Black women writer-activists also did some form of consciousness-raising via letter writing. They expressed rage and humor at the audacity of people, mostly white male publishers, trying to define them through a white, masculinist, and heteronormative lens. And they sought understanding and reconciliation from each other as Black women and feminists.

In a letter to scholar Evelynn Hammonds, Lorde writes:

Please forgive the delay in this reply to your letter…I wanted to think about issues you raised in your letter reaching beyond the material ones…Evelynn, it is not clear to me the exact nature of the conflicts underlying the history between you and Barbara and Cherrie, nor does it need to be. But the bitterness on both sides is quite obvious…I do not like this. It makes me very sad because I feel it is unnecessarily destructive for us all. We have so little time, and there are so few of us doing real work, and under so much pressure…I ask you to consider: WHO PROFITS FROM THESE SEPARATIONS BETWEEN US, THESE ACRIMONIES, THESE FEUDS? So, I am wondering if there is any way possible for each of the three of you, having been separate now for over a year, to re-examine your relationship to the personal conflicts between you…and consider what some of the real bases are upon which you can deal with each other with some amount of respect and trust?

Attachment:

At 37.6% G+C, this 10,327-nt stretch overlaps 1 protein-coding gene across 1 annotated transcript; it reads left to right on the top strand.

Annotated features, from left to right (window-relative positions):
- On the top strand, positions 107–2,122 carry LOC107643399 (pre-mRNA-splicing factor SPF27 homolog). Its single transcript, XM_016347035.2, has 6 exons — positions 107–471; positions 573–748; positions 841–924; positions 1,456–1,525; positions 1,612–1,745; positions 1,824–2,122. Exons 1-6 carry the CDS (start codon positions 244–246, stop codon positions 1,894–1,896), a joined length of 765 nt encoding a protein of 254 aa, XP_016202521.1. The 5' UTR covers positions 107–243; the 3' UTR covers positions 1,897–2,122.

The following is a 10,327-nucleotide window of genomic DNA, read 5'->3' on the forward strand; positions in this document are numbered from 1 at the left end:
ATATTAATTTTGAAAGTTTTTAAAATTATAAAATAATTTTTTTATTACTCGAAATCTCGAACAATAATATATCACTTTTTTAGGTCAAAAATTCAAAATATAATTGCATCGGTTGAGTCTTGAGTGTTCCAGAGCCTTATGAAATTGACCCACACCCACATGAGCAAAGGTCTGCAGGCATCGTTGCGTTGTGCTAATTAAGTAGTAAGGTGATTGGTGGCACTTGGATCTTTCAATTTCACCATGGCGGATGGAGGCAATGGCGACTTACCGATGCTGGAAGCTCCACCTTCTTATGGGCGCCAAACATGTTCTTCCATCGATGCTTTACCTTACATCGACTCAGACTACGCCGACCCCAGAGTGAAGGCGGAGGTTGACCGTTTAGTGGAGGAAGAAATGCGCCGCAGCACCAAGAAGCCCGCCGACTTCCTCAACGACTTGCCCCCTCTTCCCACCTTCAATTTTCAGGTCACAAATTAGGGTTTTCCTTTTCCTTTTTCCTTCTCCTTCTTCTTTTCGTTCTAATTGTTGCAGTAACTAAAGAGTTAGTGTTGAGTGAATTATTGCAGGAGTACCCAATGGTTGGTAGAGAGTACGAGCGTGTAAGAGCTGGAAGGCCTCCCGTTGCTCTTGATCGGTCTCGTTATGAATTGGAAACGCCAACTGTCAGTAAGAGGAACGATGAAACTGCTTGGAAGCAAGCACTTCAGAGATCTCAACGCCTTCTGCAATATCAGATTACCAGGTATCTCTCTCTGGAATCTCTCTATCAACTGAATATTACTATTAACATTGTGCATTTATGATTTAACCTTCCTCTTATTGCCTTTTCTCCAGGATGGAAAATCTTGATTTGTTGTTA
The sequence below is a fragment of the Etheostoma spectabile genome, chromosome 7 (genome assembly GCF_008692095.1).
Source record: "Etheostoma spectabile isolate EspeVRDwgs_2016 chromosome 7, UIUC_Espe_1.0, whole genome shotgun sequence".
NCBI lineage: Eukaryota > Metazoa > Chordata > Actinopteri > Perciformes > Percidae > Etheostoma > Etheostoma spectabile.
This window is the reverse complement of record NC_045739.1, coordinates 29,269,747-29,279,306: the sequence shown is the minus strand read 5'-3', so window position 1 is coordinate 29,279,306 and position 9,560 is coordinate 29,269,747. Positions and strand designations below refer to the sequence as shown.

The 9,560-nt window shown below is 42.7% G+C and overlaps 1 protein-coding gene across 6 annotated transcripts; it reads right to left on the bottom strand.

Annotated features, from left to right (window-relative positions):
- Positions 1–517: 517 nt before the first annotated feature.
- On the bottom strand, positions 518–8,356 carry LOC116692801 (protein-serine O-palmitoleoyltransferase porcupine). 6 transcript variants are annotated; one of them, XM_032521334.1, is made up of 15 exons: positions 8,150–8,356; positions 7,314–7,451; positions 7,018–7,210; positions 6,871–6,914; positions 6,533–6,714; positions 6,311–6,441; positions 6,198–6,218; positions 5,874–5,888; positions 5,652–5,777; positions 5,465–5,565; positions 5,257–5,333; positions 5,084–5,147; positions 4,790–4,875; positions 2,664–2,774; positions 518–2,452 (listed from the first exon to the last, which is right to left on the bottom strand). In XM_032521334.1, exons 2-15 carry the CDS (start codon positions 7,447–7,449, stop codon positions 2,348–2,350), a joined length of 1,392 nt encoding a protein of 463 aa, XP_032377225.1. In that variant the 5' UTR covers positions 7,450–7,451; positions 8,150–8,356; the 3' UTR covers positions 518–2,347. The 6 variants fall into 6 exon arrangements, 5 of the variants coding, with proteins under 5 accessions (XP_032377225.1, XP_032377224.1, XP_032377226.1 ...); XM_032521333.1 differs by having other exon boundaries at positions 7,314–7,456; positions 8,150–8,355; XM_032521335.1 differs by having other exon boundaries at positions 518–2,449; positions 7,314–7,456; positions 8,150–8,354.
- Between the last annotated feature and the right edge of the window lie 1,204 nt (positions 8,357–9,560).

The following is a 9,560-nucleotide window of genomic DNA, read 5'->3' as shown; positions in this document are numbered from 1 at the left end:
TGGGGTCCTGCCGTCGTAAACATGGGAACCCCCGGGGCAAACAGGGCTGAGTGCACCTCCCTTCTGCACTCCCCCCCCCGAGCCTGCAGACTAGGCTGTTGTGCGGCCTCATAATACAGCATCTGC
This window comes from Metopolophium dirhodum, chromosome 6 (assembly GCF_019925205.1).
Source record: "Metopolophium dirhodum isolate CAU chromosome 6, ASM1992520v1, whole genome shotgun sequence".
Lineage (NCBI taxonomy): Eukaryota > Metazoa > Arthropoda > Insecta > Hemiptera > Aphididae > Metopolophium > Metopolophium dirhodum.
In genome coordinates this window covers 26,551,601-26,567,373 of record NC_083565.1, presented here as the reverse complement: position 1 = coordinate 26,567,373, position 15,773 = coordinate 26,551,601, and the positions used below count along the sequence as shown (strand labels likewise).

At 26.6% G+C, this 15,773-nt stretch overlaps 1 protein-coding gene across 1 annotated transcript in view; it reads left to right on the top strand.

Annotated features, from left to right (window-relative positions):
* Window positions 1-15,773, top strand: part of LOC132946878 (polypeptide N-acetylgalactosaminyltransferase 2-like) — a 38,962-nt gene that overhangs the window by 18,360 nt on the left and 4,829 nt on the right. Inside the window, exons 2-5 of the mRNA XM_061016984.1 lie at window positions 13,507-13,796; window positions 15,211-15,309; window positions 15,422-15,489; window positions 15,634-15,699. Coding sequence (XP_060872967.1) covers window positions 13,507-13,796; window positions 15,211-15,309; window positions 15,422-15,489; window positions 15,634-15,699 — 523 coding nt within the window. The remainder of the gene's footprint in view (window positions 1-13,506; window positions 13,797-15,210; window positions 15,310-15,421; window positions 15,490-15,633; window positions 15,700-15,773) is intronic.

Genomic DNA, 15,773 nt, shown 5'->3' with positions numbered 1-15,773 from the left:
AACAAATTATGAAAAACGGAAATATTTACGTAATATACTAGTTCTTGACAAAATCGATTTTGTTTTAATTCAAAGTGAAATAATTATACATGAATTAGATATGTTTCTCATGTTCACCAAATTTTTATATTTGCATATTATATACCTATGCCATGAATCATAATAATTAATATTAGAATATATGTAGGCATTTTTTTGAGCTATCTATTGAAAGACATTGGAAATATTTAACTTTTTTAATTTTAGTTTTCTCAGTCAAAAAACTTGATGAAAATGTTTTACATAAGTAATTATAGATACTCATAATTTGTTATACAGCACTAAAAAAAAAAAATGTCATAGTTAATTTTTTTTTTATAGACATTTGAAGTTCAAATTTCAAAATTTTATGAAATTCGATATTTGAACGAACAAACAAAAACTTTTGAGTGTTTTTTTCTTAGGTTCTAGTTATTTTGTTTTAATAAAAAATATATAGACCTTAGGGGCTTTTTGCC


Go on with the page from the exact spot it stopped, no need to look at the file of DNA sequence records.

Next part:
They gathered strength from each other as they talked of how things are, and how they wanted them to be.

These letters challenged the narrative of the strong and ever-enduring Black woman. They serve as an example of the importance of quality of life for activists, and how they can best be supported.

In order to have sustainable movements, social justice movements and organizations need to center the care of activists.

Organizations and movements can make sure that they are creating space for self-care by prioritizing wellness, and encouraging activists and movement builders to take the time to do the same. I know that the work to destroy all forms of oppression requires all of our time. We are, after all, fighting to bring about a more just and equitable society. However, it is possible to do the work and prioritize health and wellness at the same time.

I know that conversations around self-care can sometimes be elitist and classist. Yoga classes can cost an average of $18 per session, and massages sometimes start at $70. Self-care can quickly become about who can afford to relax and release some tension. But costs don’t necessarily have to be a barrier to relaxation.

Community care is essential to the lives of activists. Activists and organizations can host massage and healing circles, journal together, check in with each other regularly, and seek authentic and honest relationships that affirm them. Instead of being seen as more work, this actually can be an essential part of a wellness routine that can aid activists in their work.